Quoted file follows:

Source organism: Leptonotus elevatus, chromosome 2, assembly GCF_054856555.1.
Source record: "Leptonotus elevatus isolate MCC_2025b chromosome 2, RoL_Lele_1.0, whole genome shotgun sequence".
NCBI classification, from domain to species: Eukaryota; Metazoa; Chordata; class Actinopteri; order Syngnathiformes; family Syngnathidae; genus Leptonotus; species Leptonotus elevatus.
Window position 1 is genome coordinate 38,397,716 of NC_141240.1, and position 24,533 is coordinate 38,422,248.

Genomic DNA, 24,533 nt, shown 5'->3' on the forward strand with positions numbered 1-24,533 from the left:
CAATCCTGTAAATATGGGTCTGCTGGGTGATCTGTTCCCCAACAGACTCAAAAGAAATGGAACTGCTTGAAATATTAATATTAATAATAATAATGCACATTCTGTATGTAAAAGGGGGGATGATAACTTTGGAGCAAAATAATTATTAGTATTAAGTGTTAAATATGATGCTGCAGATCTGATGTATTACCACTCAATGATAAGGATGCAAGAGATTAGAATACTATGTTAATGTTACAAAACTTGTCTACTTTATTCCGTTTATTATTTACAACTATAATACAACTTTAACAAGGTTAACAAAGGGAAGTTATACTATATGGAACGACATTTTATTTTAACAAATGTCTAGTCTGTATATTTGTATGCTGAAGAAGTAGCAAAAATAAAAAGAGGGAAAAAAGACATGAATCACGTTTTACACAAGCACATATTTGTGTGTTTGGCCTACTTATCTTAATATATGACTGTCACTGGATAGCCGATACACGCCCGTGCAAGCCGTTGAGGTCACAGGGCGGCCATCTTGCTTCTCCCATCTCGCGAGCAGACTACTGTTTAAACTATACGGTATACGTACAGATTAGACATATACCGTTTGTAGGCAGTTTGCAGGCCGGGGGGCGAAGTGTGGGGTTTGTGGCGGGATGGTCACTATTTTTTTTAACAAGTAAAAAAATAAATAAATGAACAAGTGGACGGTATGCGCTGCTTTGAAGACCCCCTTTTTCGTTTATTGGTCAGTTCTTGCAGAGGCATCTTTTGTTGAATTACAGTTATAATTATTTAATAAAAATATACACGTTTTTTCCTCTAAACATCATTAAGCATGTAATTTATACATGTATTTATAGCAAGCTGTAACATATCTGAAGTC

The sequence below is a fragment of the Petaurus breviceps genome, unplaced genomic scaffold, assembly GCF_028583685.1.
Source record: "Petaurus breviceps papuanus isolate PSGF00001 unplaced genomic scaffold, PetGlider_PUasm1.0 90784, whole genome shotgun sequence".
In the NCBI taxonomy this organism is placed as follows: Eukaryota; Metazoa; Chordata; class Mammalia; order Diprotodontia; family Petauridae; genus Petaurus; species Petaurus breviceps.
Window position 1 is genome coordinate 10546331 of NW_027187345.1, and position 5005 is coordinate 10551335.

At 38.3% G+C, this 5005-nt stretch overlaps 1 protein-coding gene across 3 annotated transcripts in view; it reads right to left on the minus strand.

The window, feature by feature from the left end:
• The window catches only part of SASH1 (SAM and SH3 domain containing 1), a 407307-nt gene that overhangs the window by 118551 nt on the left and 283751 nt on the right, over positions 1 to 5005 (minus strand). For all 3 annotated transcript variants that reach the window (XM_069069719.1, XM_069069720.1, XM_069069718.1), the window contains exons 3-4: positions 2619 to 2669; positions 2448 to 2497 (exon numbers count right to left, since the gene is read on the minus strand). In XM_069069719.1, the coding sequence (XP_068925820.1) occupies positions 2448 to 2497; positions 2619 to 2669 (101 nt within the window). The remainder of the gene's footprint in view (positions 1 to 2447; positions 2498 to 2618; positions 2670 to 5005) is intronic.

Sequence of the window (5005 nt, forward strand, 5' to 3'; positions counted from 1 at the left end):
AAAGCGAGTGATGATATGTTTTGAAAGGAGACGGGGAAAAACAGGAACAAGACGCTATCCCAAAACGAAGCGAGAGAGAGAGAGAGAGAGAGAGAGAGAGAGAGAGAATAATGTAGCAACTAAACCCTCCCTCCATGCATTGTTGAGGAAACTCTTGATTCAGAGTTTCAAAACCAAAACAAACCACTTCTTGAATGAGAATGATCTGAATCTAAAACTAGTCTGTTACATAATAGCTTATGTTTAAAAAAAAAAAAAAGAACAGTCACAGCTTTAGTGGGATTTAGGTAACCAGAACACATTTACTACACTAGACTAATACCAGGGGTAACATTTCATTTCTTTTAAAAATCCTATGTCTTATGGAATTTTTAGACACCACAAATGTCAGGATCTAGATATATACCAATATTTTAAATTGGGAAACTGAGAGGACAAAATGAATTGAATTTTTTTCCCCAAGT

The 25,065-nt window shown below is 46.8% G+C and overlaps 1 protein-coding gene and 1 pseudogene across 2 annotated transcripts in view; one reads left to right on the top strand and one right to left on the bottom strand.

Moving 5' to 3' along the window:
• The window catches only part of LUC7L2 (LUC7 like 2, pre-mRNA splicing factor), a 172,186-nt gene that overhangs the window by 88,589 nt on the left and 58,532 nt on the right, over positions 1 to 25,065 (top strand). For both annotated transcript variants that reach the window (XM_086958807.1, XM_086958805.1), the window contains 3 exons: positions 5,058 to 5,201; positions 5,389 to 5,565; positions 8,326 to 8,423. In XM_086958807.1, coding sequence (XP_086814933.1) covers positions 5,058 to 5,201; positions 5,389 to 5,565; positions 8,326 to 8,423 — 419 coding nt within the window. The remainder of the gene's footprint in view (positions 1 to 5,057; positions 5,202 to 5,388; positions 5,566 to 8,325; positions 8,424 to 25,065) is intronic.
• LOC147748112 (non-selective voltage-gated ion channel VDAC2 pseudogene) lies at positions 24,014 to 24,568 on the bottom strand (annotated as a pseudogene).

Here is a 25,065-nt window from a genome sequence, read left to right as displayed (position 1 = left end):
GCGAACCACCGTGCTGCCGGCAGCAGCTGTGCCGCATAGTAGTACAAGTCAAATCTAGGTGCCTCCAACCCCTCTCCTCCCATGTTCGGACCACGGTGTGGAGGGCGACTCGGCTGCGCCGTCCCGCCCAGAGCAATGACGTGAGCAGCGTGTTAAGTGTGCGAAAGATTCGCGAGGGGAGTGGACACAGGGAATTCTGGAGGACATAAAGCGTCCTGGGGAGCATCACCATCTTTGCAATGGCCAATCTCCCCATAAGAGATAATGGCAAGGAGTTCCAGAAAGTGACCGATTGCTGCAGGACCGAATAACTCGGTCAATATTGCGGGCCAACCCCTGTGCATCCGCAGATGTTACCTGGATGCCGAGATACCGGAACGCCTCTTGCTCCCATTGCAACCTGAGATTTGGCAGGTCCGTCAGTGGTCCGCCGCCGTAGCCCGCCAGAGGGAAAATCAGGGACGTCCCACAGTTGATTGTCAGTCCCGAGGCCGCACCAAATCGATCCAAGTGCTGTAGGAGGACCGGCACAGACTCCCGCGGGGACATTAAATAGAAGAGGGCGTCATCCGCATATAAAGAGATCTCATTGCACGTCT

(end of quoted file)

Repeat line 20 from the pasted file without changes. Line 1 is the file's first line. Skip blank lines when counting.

Here is a 25,065-nt window from a genome sequence, read left to right as displayed (position 1 = left end):